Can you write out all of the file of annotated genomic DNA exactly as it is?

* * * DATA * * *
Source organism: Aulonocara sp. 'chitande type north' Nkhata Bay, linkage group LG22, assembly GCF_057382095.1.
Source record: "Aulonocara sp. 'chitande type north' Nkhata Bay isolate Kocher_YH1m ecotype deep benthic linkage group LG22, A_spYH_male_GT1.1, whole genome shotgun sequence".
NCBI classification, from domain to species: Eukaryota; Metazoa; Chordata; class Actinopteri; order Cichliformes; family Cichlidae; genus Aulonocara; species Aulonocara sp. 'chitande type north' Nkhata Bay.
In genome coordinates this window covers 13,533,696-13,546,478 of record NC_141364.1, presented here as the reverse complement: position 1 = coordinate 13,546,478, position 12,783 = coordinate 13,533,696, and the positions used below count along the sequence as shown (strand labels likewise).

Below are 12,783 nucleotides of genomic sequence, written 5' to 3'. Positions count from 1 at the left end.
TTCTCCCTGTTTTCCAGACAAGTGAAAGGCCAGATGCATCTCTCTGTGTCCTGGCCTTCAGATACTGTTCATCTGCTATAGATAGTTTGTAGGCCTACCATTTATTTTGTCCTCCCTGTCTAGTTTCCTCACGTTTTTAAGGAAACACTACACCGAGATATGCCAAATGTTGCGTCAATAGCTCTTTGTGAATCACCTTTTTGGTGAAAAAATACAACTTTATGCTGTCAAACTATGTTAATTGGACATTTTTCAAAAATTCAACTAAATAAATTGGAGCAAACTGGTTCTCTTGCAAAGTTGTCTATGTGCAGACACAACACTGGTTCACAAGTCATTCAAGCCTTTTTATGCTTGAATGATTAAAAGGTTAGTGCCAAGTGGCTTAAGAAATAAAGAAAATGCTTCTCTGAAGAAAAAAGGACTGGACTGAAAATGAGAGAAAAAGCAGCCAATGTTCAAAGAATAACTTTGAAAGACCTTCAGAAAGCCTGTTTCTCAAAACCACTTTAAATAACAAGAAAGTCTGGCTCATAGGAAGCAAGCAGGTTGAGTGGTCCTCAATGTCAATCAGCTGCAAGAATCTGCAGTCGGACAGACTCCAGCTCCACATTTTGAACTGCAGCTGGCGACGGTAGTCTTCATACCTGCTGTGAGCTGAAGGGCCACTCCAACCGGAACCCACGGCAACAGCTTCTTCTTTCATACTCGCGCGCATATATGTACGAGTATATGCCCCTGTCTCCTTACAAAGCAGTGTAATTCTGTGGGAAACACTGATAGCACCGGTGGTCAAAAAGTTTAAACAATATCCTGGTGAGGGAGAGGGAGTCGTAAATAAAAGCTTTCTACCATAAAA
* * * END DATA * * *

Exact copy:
Source organism: Aulonocara sp. 'chitande type north' Nkhata Bay, linkage group LG22, assembly GCF_057382095.1.
Source record: "Aulonocara sp. 'chitande type north' Nkhata Bay isolate Kocher_YH1m ecotype deep benthic linkage group LG22, A_spYH_male_GT1.1, whole genome shotgun sequence".
NCBI classification, from domain to species: Eukaryota; Metazoa; Chordata; class Actinopteri; order Cichliformes; family Cichlidae; genus Aulonocara; species Aulonocara sp. 'chitande type north' Nkhata Bay.
In genome coordinates this window covers 13,533,696-13,546,478 of record NC_141364.1, presented here as the reverse complement: position 1 = coordinate 13,546,478, position 12,783 = coordinate 13,533,696, and the positions used below count along the sequence as shown (strand labels likewise).

Below are 12,783 nucleotides of genomic sequence, written 5' to 3'. Positions count from 1 at the left end.
TTCTCCCTGTTTTCCAGACAAGTGAAAGGCCAGATGCATCTCTCTGTGTCCTGGCCTTCAGATACTGTTCATCTGCTATAGATAGTTTGTAGGCCTACCATTTATTTTGTCCTCCCTGTCTAGTTTCCTCACGTTTTTAAGGAAACACTACACCGAGATATGCCAAATGTTGCGTCAATAGCTCTTTGTGAATCACCTTTTTGGTGAAAAAATACAACTTTATGCTGTCAAACTATGTTAATTGGACATTTTTCAAAAATTCAACTAAATAAATTGGAGCAAACTGGTTCTCTTGCAAAGTTGTCTATGTGCAGACACAACACTGGTTCACAAGTCATTCAAGCCTTTTTATGCTTGAATGATTAAAAGGTTAGTGCCAAGTGGCTTAAGAAATAAAGAAAATGCTTCTCTGAAGAAAAAAGGACTGGACTGAAAATGAGAGAAAAAGCAGCCAATGTTCAAAGAATAACTTTGAAAGACCTTCAGAAAGCCTGTTTCTCAAAACCACTTTAAATAACAAGAAAGTCTGGCTCATAGGAAGCAAGCAGGTTGAGTGGTCCTCAATGTCAATCAGCTGCAAGAATCTGCAGTCGGACAGACTCCAGCTCCACATTTTGAACTGCAGCTGGCGACGGTAGTCTTCATACCTGCTGTGAGCTGAAGGGCCACTCCAACCGGAACCCACGGCAACAGCTTCTTCTTTCATACTCGCGCGCATATATGTACGAGTATATGCCCCTGTCTCCTTACAAAGCAGTGTAATTCTGTGGGAAACACTGATAGCACCGGTGGTCAAAAAGTTTAAACAATATCCTGGTGAGGGAGAGGGAGTCGTAAATAAAAGCTTTCTACCATAAAA